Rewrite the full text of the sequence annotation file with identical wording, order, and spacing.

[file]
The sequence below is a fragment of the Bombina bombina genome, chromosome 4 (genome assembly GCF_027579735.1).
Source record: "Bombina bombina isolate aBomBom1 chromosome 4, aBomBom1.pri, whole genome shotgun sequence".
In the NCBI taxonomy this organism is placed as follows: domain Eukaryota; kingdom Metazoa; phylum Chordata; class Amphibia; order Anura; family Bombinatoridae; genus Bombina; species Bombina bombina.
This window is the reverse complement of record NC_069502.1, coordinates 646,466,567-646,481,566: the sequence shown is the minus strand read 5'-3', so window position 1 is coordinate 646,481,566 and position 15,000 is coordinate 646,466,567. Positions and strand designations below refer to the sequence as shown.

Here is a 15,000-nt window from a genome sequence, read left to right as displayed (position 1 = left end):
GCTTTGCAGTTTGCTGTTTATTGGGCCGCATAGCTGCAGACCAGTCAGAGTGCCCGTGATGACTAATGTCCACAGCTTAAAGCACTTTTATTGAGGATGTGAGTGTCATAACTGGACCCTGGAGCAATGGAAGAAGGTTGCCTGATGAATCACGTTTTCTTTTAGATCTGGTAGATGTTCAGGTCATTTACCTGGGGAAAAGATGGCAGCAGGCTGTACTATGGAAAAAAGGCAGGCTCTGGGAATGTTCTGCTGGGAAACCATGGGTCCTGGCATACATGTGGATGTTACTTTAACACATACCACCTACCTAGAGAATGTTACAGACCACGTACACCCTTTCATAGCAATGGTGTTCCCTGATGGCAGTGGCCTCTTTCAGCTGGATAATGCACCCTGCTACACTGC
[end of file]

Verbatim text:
The sequence below is a fragment of the Bombina bombina genome, chromosome 4 (genome assembly GCF_027579735.1).
Source record: "Bombina bombina isolate aBomBom1 chromosome 4, aBomBom1.pri, whole genome shotgun sequence".
In the NCBI taxonomy this organism is placed as follows: domain Eukaryota; kingdom Metazoa; phylum Chordata; class Amphibia; order Anura; family Bombinatoridae; genus Bombina; species Bombina bombina.
This window is the reverse complement of record NC_069502.1, coordinates 646,466,567-646,481,566: the sequence shown is the minus strand read 5'-3', so window position 1 is coordinate 646,481,566 and position 15,000 is coordinate 646,466,567. Positions and strand designations below refer to the sequence as shown.

Here is a 15,000-nt window from a genome sequence, read left to right as displayed (position 1 = left end):
GCTTTGCAGTTTGCTGTTTATTGGGCCGCATAGCTGCAGACCAGTCAGAGTGCCCGTGATGACTAATGTCCACAGCTTAAAGCACTTTTATTGAGGATGTGAGTGTCATAACTGGACCCTGGAGCAATGGAAGAAGGTTGCCTGATGAATCACGTTTTCTTTTAGATCTGGTAGATGTTCAGGTCATTTACCTGGGGAAAAGATGGCAGCAGGCTGTACTATGGAAAAAAGGCAGGCTCTGGGAATGTTCTGCTGGGAAACCATGGGTCCTGGCATACATGTGGATGTTACTTTAACACATACCACCTACCTAGAGAATGTTACAGACCACGTACACCCTTTCATAGCAATGGTGTTCCCTGATGGCAGTGGCCTCTTTCAGCTGGATAATGCACCCTGCTACACTGC